Leading Emission Reduction Challenges: (a) Rising consumer demand for energy-intensive products; (b) Dependence on fossil fuels as energy sources, especially coal
Germany’s greenhouse gas emissions rose by 0.7%, from 902 to 908 million tons of CO2 between 2014 to 2015, according to the Environmental Ministry. This means that, by virtue of their Climate Action Programme, Germany will have to reduce greenhouse gases by 12.8% over the next 3+ years to reach a targeted 40% reduction by 2020.
German energy industries have consistently contributed to the largest share of greenhouse gas emissions, composing 38% of 2015 levels. Households experienced a 3.5% increase in their emissions for the same year, lending to the fear that as individuals shift to renewable alternatives their consumption habits become more environmentally harmful. The Ministry pointed to an increase in household electricity consumption of 18.4% between 1990 and 2013, pointing to information and communication behaviors as a dangerous contributor to this trend.
Yet above all else, Germany’s coal consumption poses the most serious threats to their intended commitments. 26% of Germany’s energy consumption is derived from coal production, which fuels industrial output for high value-added goods. Greenpeace and other organizations have continued to stress the urgency in cutting back and phasing out coal investments, particularly in power plants and mines.
This is difficult to achieve considering the strength of lobby groups, such as Euracoal, who are not ready to commit to renewables. Moreover, the recent Brexit movement has not helped EU countries to transition to renewables. Since the UK’s departure, emissions allowances, as per the EU Emissions Trading System (ETS), fell from a price of around 5.7 euros per ton of CO2 to an all-time low of less than 4.7 euros, creating greater economic incentive to upscale non-renewable demand. Germany operates under the EU ETS as a measure for industries to abide by EU standards. Additionally, they must submit independent National Allocation Plans to the EU Commission. Since 2014 Germany has been advocating for a universal minimum allowance price for EU ETS members to prevent market shifts like Brexit influencing industry-level climate initiatives.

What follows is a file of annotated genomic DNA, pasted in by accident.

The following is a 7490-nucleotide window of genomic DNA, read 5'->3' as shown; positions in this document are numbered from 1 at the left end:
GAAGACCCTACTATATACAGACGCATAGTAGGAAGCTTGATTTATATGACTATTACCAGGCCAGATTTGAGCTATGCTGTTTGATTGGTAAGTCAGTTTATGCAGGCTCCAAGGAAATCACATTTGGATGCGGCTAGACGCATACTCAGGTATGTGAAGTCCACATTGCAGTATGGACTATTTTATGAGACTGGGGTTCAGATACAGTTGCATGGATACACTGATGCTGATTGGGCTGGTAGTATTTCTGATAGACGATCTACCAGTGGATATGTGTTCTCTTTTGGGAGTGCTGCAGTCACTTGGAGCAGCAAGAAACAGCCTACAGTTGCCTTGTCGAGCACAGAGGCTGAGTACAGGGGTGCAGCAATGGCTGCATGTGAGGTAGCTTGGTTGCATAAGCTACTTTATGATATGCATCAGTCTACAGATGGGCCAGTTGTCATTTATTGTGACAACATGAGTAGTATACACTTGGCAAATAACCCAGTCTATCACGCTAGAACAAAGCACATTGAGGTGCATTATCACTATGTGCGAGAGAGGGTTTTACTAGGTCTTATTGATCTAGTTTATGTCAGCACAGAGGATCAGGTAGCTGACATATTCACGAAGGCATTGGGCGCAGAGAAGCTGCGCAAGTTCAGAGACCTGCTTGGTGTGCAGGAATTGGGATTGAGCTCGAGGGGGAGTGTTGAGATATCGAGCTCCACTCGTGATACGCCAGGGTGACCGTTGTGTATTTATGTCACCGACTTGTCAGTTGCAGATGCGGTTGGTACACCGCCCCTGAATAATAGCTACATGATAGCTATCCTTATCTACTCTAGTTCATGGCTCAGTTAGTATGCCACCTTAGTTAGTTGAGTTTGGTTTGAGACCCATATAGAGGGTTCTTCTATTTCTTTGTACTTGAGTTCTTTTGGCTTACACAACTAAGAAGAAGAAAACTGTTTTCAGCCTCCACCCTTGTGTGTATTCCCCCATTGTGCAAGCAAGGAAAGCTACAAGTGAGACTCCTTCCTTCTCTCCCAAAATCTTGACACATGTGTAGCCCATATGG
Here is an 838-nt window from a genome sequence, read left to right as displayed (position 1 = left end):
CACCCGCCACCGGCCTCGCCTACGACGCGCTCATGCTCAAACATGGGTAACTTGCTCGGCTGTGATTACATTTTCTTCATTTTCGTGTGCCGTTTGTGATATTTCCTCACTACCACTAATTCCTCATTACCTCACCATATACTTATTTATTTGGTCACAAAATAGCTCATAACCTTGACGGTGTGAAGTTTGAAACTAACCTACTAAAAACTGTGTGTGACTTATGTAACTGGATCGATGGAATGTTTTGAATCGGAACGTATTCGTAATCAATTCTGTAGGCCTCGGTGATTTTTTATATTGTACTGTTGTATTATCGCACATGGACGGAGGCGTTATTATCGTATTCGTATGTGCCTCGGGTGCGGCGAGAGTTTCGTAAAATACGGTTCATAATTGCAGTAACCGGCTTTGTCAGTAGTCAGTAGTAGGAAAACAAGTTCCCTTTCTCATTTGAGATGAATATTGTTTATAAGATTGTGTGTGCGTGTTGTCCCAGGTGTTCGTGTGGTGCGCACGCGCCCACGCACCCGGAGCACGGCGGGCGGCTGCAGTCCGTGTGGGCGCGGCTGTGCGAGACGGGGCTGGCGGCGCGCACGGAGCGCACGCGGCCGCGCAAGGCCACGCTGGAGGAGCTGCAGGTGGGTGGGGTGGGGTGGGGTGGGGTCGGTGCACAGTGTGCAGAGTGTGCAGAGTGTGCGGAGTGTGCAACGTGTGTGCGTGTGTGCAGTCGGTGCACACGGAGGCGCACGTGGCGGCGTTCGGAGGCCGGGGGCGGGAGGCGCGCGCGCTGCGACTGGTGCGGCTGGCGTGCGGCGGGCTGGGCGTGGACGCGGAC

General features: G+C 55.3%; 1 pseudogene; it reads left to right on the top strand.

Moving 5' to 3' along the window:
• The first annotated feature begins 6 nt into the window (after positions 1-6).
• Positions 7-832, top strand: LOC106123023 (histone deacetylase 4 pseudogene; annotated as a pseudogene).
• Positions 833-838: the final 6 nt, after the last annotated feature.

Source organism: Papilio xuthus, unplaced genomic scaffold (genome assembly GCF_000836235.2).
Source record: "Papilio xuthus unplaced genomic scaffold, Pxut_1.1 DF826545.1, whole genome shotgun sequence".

Commonly-cited estimates indicate that Germany must more than double its renewable energy production by 2040 to reach their commitment to 1.5°C global temperatures, which would be at a manufacturing rate that is 3 to 6 times faster than presently. This translates to an annual production rate of 1,320 Tw/h, seemingly unlikely given most reductions will have to be made in transport, energy, and heating sectors. The German Chancellor’s Renewable Energy Act was implemented in 2000 in an attempt to shift 40 – 45 percent of power consumption to renewables by 2025, compared to 32.5% in 2015. However, recent reforms have not helped meet this target, mainly because contracts with renewable energy suppliers would be changed in such a way that would make it more expensive for households and small-medium enterprises to invest, but easier for larger businesses. This is because it had shifted the economic mechanisms of investing in renewable energy from feed-in tariffs, which offer long-term contracts with decreasing costs over time, to auction schemes, which generate market prices for investments and are offered to the highest bidder.
The World Wildlife Federation (WWF) has recently taken a social approach to fighting coal in Germany. In a report titled “Europe’s dark cloud: How coal-burning countries make their neighbors sick,” the WWF estimated that, due to emission-related issues, if Germany were to completely phase out coal they could prevent more than 1,860 premature deaths domestically and over 2,500 in neighboring countries. The organization also pointed to the necessity in reforming the EU ETS, calling on the Industrial Emissions Directive and National Emissions Ceilings Directive to “introduce stricter pollution limits.”
—Submitted by Climate Scorecard Country Manager Roland Selinger